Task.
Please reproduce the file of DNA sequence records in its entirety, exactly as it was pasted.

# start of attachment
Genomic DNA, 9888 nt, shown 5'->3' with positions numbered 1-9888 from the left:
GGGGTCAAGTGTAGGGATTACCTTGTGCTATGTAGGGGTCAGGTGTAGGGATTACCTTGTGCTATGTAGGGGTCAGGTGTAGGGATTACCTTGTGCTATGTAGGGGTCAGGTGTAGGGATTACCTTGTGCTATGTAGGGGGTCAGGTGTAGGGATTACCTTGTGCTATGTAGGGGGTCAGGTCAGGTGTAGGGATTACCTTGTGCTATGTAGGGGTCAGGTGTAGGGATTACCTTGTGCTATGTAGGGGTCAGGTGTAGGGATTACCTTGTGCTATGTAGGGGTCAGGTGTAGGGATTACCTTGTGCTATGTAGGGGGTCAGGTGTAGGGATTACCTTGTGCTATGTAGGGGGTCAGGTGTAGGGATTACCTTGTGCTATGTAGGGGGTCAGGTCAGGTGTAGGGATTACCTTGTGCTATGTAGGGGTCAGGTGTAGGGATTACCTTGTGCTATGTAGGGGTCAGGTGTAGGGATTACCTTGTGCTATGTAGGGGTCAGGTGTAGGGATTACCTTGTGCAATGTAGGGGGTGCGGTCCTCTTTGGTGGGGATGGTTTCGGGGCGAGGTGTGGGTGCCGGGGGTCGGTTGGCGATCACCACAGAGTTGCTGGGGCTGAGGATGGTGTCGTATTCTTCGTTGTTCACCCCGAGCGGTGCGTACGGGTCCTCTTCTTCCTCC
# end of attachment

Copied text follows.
Genomic DNA, 9888 nt, shown 5'->3' with positions numbered 1-9888 from the left:
GGGGTCAAGTGTAGGGATTACCTTGTGCTATGTAGGGGTCAGGTGTAGGGATTACCTTGTGCTATGTAGGGGTCAGGTGTAGGGATTACCTTGTGCTATGTAGGGGTCAGGTGTAGGGATTACCTTGTGCTATGTAGGGGGTCAGGTGTAGGGATTACCTTGTGCTATGTAGGGGGTCAGGTCAGGTGTAGGGATTACCTTGTGCTATGTAGGGGTCAGGTGTAGGGATTACCTTGTGCTATGTAGGGGTCAGGTGTAGGGATTACCTTGTGCTATGTAGGGGTCAGGTGTAGGGATTACCTTGTGCTATGTAGGGGGTCAGGTGTAGGGATTACCTTGTGCTATGTAGGGGGTCAGGTGTAGGGATTACCTTGTGCTATGTAGGGGGTCAGGTCAGGTGTAGGGATTACCTTGTGCTATGTAGGGGTCAGGTGTAGGGATTACCTTGTGCTATGTAGGGGTCAGGTGTAGGGATTACCTTGTGCTATGTAGGGGTCAGGTGTAGGGATTACCTTGTGCAATGTAGGGGGTGCGGTCCTCTTTGGTGGGGATGGTTTCGGGGCGAGGTGTGGGTGCCGGGGGTCGGTTGGCGATCACCACAGAGTTGCTGGGGCTGAGGATGGTGTCGTATTCTTCGTTGTTCACCCCGAGCGGTGCGTACGGGTCCTCTTCTTCCTCC